Swine flu cases rise to 79

Despite the rising cases of the Influenza A, H1N1 also known as swine flu, the Head of the Emergency response team in the Ministry of Health, Dr. Justin Wane yesterday said that the flu is very manageable. In his explanation, the infected individuals show mild symptoms and are responding well to the aggressive treatment.
Dr Michael Kramer
Dr Michael Kramer

Despite the rising cases of the Influenza A, H1N1 also known as swine flu, the Head of the Emergency response team in the Ministry of Health, Dr. Justin Wane yesterday said that the flu is very manageable.

In his explanation, the infected individuals show mild symptoms and are responding well to the aggressive treatment.

“Although the cases have risen to 79, we are pleased to note that 39 people have recovered completely and have been able to resume their daily chores. Tamiflu – a drug used to treat the illness has been very effective and more is still in stock,” the medical expert told The New Times in a phone interview yesterday.

According to the official, there are outbreaks occurring especially in schools and apparently, Green Hills Academy is still closed after 23 cases were identified among the pupils.

“No severe cases have been reported and we continue to isolate those that test positive for the virus,” he added.

According to the Director General of TRAC plus, Prof Michael Kramer, major prevention measures like covering nose and mouth when sneezing and coughing, including regular wash of hands with soap and water will curb the infection rate.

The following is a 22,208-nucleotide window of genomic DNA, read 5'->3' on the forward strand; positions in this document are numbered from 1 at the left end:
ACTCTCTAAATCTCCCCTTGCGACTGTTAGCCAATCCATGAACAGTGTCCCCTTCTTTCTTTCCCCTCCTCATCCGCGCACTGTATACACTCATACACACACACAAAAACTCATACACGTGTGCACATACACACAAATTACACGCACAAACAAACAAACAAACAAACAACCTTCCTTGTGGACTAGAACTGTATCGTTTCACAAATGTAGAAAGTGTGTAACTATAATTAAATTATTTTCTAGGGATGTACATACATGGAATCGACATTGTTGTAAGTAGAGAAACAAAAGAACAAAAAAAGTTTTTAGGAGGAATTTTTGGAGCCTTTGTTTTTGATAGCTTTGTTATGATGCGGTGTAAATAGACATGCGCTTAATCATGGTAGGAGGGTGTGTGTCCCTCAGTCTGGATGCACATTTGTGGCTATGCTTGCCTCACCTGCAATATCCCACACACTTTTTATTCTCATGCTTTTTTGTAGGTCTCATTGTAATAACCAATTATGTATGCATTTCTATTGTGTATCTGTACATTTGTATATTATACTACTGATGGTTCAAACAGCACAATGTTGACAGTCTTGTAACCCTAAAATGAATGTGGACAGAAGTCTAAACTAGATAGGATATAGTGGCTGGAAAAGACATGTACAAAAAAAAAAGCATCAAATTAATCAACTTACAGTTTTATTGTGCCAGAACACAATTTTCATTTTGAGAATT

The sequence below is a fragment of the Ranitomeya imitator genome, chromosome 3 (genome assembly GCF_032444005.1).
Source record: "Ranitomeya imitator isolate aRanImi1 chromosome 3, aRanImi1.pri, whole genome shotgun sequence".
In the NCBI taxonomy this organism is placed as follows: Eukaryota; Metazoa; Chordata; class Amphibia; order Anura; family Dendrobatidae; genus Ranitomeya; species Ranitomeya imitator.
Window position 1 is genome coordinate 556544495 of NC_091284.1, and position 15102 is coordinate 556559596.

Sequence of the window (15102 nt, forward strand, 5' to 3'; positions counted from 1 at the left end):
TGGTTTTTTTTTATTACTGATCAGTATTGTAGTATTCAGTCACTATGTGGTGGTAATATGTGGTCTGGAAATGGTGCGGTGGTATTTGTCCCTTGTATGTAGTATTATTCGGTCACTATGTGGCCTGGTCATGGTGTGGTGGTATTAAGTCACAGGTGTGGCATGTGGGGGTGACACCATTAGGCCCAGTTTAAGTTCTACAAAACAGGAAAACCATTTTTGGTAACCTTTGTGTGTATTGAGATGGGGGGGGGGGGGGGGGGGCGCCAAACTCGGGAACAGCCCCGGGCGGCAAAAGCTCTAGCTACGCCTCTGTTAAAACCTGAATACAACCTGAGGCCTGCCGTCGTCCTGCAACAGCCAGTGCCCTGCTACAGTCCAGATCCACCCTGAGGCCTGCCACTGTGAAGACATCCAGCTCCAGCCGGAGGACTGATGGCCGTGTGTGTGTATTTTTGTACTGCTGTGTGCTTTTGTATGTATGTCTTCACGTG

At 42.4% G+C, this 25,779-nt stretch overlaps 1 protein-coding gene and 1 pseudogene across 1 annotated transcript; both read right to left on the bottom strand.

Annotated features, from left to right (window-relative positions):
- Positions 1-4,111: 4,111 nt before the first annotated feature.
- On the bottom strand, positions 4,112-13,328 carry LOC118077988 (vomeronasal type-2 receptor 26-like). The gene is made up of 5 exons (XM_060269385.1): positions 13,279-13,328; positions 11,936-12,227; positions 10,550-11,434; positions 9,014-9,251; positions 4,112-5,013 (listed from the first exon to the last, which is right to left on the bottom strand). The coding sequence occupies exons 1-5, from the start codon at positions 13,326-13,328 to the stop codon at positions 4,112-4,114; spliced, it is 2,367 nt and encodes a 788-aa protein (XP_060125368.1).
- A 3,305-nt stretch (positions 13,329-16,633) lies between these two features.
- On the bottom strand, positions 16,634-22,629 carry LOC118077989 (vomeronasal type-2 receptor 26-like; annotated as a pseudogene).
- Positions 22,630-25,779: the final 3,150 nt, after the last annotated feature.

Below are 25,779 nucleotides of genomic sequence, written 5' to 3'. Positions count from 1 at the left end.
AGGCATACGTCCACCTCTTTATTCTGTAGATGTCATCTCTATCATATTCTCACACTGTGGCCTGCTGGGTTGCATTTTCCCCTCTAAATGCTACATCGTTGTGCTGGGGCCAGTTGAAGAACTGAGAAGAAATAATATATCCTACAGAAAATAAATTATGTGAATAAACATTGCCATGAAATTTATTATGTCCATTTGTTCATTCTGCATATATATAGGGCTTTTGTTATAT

The Ministry of Health, through TRAC Plus, the National Reference Laboratory and other institutions, is monitoring the situation closely and continues to work on improving the emergency preparedness capacity and surveillance.

“All individuals who came in contact with the infected cases are being traced and tested. In the mean time the public and the medical community will be informed about relevant developments,” a statement from the Ministry says.

People should continue with their day-to-day activities as usual. Those who are ill should delay international travel and those developing symptoms following international travel or after a contact with a suspected or confirmed case in Rwanda, should seek medical attention, while people with mild symptoms are advised to stay at home.

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